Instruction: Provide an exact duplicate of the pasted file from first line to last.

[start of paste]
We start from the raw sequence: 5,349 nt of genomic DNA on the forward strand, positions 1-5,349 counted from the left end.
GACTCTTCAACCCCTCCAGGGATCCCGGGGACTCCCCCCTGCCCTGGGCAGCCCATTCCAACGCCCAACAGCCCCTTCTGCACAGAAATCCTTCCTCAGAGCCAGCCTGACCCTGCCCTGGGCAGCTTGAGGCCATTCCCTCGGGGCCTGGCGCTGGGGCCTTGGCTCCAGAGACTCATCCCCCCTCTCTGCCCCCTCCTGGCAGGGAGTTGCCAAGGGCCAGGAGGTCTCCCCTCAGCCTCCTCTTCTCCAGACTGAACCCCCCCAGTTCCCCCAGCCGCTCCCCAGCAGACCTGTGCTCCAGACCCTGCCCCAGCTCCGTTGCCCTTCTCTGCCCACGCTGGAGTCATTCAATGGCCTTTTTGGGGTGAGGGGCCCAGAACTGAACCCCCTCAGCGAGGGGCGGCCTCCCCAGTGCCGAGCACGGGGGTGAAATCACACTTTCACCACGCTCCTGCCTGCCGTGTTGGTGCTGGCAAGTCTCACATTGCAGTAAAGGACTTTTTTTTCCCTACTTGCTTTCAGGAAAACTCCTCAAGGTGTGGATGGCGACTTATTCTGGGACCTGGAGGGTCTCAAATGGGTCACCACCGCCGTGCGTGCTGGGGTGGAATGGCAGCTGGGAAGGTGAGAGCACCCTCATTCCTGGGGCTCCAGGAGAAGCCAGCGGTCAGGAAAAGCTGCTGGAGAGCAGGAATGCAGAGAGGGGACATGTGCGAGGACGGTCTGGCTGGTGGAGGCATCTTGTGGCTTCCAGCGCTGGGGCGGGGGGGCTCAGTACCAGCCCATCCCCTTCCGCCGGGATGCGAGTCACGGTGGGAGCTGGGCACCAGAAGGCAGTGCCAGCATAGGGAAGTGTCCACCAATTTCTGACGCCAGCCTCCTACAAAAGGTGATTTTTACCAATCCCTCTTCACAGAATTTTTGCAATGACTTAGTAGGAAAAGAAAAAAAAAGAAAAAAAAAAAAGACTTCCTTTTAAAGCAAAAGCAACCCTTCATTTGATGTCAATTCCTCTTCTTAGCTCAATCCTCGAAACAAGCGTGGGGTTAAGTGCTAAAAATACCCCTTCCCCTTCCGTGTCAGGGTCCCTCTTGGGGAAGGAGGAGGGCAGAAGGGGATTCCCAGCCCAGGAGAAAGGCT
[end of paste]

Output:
We start from the raw sequence: 5,349 nt of genomic DNA on the forward strand, positions 1-5,349 counted from the left end.
GACTCTTCAACCCCTCCAGGGATCCCGGGGACTCCCCCCTGCCCTGGGCAGCCCATTCCAACGCCCAACAGCCCCTTCTGCACAGAAATCCTTCCTCAGAGCCAGCCTGACCCTGCCCTGGGCAGCTTGAGGCCATTCCCTCGGGGCCTGGCGCTGGGGCCTTGGCTCCAGAGACTCATCCCCCCTCTCTGCCCCCTCCTGGCAGGGAGTTGCCAAGGGCCAGGAGGTCTCCCCTCAGCCTCCTCTTCTCCAGACTGAACCCCCCCAGTTCCCCCAGCCGCTCCCCAGCAGACCTGTGCTCCAGACCCTGCCCCAGCTCCGTTGCCCTTCTCTGCCCACGCTGGAGTCATTCAATGGCCTTTTTGGGGTGAGGGGCCCAGAACTGAACCCCCTCAGCGAGGGGCGGCCTCCCCAGTGCCGAGCACGGGGGTGAAATCACACTTTCACCACGCTCCTGCCTGCCGTGTTGGTGCTGGCAAGTCTCACATTGCAGTAAAGGACTTTTTTTTCCCTACTTGCTTTCAGGAAAACTCCTCAAGGTGTGGATGGCGACTTATTCTGGGACCTGGAGGGTCTCAAATGGGTCACCACCGCCGTGCGTGCTGGGGTGGAATGGCAGCTGGGAAGGTGAGAGCACCCTCATTCCTGGGGCTCCAGGAGAAGCCAGCGGTCAGGAAAAGCTGCTGGAGAGCAGGAATGCAGAGAGGGGACATGTGCGAGGACGGTCTGGCTGGTGGAGGCATCTTGTGGCTTCCAGCGCTGGGGCGGGGGGGCTCAGTACCAGCCCATCCCCTTCCGCCGGGATGCGAGTCACGGTGGGAGCTGGGCACCAGAAGGCAGTGCCAGCATAGGGAAGTGTCCACCAATTTCTGACGCCAGCCTCCTACAAAAGGTGATTTTTACCAATCCCTCTTCACAGAATTTTTGCAATGACTTAGTAGGAAAAGAAAAAAAAAGAAAAAAAAAAAAGACTTCCTTTTAAAGCAAAAGCAACCCTTCATTTGATGTCAATTCCTCTTCTTAGCTCAATCCTCGAAACAAGCGTGGGGTTAAGTGCTAAAAATACCCCTTCCCCTTCCGTGTCAGGGTCCCTCTTGGGGAAGGAGGAGGGCAGAAGGGGATTCCCAGCCCAGGAGAAAGGCT